The college years: for many of us, they include sleepless nights preparing for exams, working at jobs we may not necessarily like and partying.
Partying with friends from class, campus organizations or sororities and fraternities — these parties and social get-togethers are likely to involve the consumption of alcohol as part of the celebration.
However, some drinking-related behaviors lead to alcohol abuse.
For education sophomore Cory Scott, the topic of alcohol is a sensitive matter that he takes seriously.
“I am (at the workshops) because alcoholism runs in my family, and I want to learn more about that,” Scott said. “I rarely drink, and if I do it’s only on special occasions.”
Alcohol 101: Myths and Facts is one of the Spring 2014 Food for Thought workshops offered by the Division of Student Affairs and Enrollment Services.
M.A. practicum student Sheetal Kini gave students a better understanding of how some common myths can lead students to believe that they are sobering up and how students should be careful and try to avoid consuming alcohol if alcoholism runs in their family.
“If alcoholism runs in your family, you are predisposed to alcoholism because it is already written in your genetic make-up,” Kini said. “You will start to develop alcohol dependence and not even become aware of it.”
Some of the common myths that were discussed in the workshop were that alcohol makes sex feel better, that alcohol makes you feel sexual and less inhibited and that drinking coffee after having more than three drinks in a two-hour period will make you sober up.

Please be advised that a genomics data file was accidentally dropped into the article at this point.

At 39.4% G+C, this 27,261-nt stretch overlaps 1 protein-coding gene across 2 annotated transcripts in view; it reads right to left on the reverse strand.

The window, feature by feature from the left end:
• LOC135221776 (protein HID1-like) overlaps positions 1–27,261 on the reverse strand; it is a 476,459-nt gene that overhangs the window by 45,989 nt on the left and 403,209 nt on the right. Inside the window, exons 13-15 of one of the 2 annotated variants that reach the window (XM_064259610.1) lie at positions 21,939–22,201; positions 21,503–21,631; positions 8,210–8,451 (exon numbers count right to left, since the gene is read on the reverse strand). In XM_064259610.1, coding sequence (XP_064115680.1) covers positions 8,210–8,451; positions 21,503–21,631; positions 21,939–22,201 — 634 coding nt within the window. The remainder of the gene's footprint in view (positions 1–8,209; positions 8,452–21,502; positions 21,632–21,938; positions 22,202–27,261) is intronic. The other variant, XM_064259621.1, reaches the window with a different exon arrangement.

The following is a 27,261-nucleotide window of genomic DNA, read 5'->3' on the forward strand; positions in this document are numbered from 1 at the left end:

However, the facts are different. Alcohol interferes with the body’s ability to perform, and this will include sexual drive, sexual performance and decision-making abilities, which may lead to riskier situations that could result in sexually transmitted diseases and an unplanned pregnancy.
Another common misconception is when a person feels in control and does not realize they are impaired. Drinking coffee will not make one get sober faster — only time will remove alcohol from the body.
According to the National Institute on Alcohol Abuse and Alcoholism, each year, an estimated 1,825 college students between the ages of 18 and 24 die from alcohol-related unintentional injuries, including motor vehicle crashes, and another estimated 97,000 students from 18 to 24 are victims of alcohol-related sexual assault or date rape.
Binge drinking on the weekends is alcohol abuse, and its acceptability is another misconception many college students are unaware of. The capacity to drink alcohol between men and women differs. No one should try to compete with their friends because people have different alcohol tolerance levels.
Scott left the workshop with some new knowledge, but not every student felt the same.
Human development sophomore Jaqueline Colin did not leave feeling so content with the workshop.
“I also drink socially and wanted to know some of the causes that drive students to not be able to put down the bottle, and I was hoping to learn some teaching techniques but, unfortunately, did not,” Colin said.